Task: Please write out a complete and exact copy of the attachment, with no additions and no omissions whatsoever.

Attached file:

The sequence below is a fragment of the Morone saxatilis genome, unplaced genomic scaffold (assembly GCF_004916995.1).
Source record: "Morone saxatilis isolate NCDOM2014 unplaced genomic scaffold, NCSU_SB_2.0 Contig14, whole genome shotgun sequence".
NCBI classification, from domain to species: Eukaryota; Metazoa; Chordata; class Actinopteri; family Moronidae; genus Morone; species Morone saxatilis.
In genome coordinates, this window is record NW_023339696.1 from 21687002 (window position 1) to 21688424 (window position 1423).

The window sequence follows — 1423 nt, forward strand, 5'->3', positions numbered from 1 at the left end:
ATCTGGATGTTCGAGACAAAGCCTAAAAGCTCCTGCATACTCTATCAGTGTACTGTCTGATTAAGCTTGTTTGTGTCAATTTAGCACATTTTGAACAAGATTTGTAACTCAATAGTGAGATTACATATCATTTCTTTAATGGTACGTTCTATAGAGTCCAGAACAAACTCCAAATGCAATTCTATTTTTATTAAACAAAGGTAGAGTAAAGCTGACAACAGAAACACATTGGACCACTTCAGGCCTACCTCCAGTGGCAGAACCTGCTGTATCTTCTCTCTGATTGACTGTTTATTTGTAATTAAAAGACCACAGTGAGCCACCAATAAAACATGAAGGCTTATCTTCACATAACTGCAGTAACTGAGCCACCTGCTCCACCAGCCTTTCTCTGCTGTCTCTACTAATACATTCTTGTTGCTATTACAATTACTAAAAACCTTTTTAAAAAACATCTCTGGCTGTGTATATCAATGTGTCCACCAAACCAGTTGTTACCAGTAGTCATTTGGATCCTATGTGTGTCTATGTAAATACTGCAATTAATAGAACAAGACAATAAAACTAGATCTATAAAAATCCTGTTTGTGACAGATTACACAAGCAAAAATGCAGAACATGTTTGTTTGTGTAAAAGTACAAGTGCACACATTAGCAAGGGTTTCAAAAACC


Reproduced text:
The sequence below is a fragment of the Morone saxatilis genome, unplaced genomic scaffold (assembly GCF_004916995.1).
Source record: "Morone saxatilis isolate NCDOM2014 unplaced genomic scaffold, NCSU_SB_2.0 Contig14, whole genome shotgun sequence".
NCBI classification, from domain to species: Eukaryota; Metazoa; Chordata; class Actinopteri; family Moronidae; genus Morone; species Morone saxatilis.
In genome coordinates, this window is record NW_023339696.1 from 21687002 (window position 1) to 21688424 (window position 1423).

The window sequence follows — 1423 nt, forward strand, 5'->3', positions numbered from 1 at the left end:
ATCTGGATGTTCGAGACAAAGCCTAAAAGCTCCTGCATACTCTATCAGTGTACTGTCTGATTAAGCTTGTTTGTGTCAATTTAGCACATTTTGAACAAGATTTGTAACTCAATAGTGAGATTACATATCATTTCTTTAATGGTACGTTCTATAGAGTCCAGAACAAACTCCAAATGCAATTCTATTTTTATTAAACAAAGGTAGAGTAAAGCTGACAACAGAAACACATTGGACCACTTCAGGCCTACCTCCAGTGGCAGAACCTGCTGTATCTTCTCTCTGATTGACTGTTTATTTGTAATTAAAAGACCACAGTGAGCCACCAATAAAACATGAAGGCTTATCTTCACATAACTGCAGTAACTGAGCCACCTGCTCCACCAGCCTTTCTCTGCTGTCTCTACTAATACATTCTTGTTGCTATTACAATTACTAAAAACCTTTTTAAAAAACATCTCTGGCTGTGTATATCAATGTGTCCACCAAACCAGTTGTTACCAGTAGTCATTTGGATCCTATGTGTGTCTATGTAAATACTGCAATTAATAGAACAAGACAATAAAACTAGATCTATAAAAATCCTGTTTGTGACAGATTACACAAGCAAAAATGCAGAACATGTTTGTTTGTGTAAAAGTACAAGTGCACACATTAGCAAGGGTTTCAAAAACC